Overcoming Your Fear of Riding in Elevators
The Fear of Elevators: What You Need to Know if You Struggle With Claustrophobia in Elevators
If you would rather climb a thousand steps than ride for a few brief moments in an elevator, you may suffer from claustrophobia. This fear can be intense and debilitating, causing those who suffer from it to arrange their entire lives around not being in a tightly enclosed space. If a person who suffers from claustrophobia does find himself in a tightly closed space, he will usually experience an intense panic attack.
People who suffer from claustrophobia typically fear several situations besides riding in elevators. They may also avoid locked rooms or small rooms, crowded spaces, subways, driving through tunnels, cars, airplanes, caves, and basements. They may also avoid places that lead to the feeling of being trapped, such as grocery store lines or even sitting in a barber’s chair. Since these situations crop up in all walks of life, claustrophobics typically find themselves restricted to a very specific routine in their lives.
What Is Claustrophobia?
Claustrophobia is generally believed to be triggered by two separate fears: the fear of suffocation and the fear of restriction. When placed in one of the typical situations that can trigger claustrophobia, claustrophobics aren’t necessarily afraid of the situation itself. Rather, they are concerned with what can happen to them if they become trapped. For example, a person who is afraid of riding in an elevator is not really scared of elevators; he is really afraid of becoming trapped in that elevator and suffocating. This intense fear can cause a panic attack, leading the person to really believe he or she is suffocating.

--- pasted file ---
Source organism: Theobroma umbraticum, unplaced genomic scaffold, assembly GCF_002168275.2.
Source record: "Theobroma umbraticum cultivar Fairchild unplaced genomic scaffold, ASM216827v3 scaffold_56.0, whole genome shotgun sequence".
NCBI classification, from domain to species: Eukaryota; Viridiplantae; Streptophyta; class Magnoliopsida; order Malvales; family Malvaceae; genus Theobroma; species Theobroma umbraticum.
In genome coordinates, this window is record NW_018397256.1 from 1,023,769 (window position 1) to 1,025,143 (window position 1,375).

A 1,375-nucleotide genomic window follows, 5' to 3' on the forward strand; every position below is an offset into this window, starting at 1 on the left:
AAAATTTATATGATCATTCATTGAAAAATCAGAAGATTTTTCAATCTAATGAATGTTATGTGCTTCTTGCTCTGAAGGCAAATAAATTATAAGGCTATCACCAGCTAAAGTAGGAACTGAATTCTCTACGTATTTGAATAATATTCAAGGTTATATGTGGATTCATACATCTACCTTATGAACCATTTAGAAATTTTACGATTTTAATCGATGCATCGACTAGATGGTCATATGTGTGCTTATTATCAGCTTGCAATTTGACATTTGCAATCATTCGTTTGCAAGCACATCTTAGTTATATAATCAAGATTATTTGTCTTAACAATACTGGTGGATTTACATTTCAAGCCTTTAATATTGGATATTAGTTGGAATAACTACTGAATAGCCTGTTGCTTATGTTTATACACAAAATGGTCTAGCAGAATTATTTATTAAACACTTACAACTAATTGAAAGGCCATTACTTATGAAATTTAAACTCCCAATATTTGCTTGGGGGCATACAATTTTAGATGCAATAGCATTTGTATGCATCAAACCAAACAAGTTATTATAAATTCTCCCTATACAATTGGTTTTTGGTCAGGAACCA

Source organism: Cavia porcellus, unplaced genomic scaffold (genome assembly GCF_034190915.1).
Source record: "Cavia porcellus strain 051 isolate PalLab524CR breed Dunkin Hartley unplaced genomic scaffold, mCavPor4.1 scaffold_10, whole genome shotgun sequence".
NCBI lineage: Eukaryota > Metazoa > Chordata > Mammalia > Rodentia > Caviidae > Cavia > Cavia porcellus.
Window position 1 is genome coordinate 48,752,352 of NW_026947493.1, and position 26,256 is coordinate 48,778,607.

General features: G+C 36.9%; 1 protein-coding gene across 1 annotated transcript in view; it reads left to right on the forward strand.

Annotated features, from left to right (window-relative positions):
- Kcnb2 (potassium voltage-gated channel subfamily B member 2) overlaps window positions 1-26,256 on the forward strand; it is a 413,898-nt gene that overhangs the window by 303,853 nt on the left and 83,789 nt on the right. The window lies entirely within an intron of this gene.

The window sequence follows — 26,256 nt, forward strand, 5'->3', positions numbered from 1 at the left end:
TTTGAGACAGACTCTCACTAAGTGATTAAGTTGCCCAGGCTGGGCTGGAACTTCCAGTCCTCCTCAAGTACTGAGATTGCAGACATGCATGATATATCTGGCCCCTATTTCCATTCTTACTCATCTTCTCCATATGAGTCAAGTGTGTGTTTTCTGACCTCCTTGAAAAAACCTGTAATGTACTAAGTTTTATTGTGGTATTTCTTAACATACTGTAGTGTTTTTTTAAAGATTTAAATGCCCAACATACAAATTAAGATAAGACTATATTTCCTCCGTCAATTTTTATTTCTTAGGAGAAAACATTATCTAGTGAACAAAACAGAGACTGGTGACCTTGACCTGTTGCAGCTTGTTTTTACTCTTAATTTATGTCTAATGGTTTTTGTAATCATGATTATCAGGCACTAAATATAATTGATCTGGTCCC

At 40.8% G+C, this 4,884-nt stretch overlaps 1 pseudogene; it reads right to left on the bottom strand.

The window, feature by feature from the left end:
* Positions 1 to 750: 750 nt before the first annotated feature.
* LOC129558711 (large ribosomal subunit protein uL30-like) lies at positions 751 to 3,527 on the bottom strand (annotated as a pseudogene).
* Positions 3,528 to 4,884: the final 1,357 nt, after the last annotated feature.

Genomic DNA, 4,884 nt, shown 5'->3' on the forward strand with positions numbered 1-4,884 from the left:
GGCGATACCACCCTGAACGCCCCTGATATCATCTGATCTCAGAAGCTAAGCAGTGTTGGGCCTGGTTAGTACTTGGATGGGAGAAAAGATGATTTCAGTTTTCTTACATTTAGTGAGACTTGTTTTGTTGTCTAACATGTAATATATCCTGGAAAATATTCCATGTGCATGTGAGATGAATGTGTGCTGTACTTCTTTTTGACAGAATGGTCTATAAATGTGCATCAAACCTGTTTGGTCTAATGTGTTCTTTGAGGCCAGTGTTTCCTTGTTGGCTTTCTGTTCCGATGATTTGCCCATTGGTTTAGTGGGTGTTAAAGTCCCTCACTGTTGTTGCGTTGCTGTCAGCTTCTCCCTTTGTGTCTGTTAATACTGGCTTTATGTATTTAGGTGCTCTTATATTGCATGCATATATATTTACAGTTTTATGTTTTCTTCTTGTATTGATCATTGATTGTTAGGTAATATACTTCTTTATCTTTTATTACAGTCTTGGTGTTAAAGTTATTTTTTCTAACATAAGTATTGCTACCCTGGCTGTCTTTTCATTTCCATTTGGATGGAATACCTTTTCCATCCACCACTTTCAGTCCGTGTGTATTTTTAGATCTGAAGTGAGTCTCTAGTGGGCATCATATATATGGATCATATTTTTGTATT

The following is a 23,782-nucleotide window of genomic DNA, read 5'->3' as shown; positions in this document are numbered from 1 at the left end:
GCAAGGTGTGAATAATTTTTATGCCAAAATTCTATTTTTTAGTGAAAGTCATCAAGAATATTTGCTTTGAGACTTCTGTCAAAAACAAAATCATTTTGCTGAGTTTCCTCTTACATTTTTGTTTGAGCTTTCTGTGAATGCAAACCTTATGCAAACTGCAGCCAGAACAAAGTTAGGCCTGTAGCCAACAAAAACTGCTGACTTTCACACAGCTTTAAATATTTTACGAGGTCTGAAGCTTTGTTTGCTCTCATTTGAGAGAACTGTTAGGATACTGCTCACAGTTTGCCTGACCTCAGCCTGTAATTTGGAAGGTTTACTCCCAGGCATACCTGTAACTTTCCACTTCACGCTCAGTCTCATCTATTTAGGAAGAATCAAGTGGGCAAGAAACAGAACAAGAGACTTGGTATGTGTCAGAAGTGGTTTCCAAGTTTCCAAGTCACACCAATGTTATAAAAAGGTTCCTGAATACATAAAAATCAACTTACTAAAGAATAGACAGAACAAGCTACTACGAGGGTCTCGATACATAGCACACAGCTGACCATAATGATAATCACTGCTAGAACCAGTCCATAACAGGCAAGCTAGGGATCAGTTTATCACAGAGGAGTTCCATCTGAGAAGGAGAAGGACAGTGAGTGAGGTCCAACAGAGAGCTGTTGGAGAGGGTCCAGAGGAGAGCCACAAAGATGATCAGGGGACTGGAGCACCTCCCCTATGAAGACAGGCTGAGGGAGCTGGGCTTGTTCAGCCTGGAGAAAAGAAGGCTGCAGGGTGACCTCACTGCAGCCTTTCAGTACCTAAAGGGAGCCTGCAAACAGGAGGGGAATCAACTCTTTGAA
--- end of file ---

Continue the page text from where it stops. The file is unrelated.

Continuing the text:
Claustrophobia is considered, then, to be the fear of having no escape. As such, it is classified as an anxiety disorder. According to a study conducted by the University of Wisconsin-Madison, an estimated 2% to 5% of the world’s population suffers from claustrophobia, but very few receive any kind of treatment for the disorder.
Psychologists maintain that claustrophobia is a conditioned response to a stimulus. In other words, a person who suffers from claustrophobia learns to associate enclosed spaces with the sense of imminent danger and suffocation. The panic attack that accompanies this fear causes the body to learn a “fight or flight” response that is triggered anew with each perceived threat. In time, the fear response becomes faster and more intense. Fortunately, since claustrophobia is a learned behavior, people who suffer from it can unlearn the fear response with proper therapy.
Causes and Treatments of Claustrophobia
Claustrophobia is usually graded on a scale using 20 questions to determine the severity of the problem. This questionnaire, developed in 1993 and designed to improve upon the original 1979 scale, was created by Rachman and Taylor, two experts in the field of claustrophobia. This questionnaire can help people who suffer from the intense fear of enclosed spaces to understand what triggers the feeling of entrapment. It also can help professionals within the field to diagnose how severe a patient’s claustrophobia really is.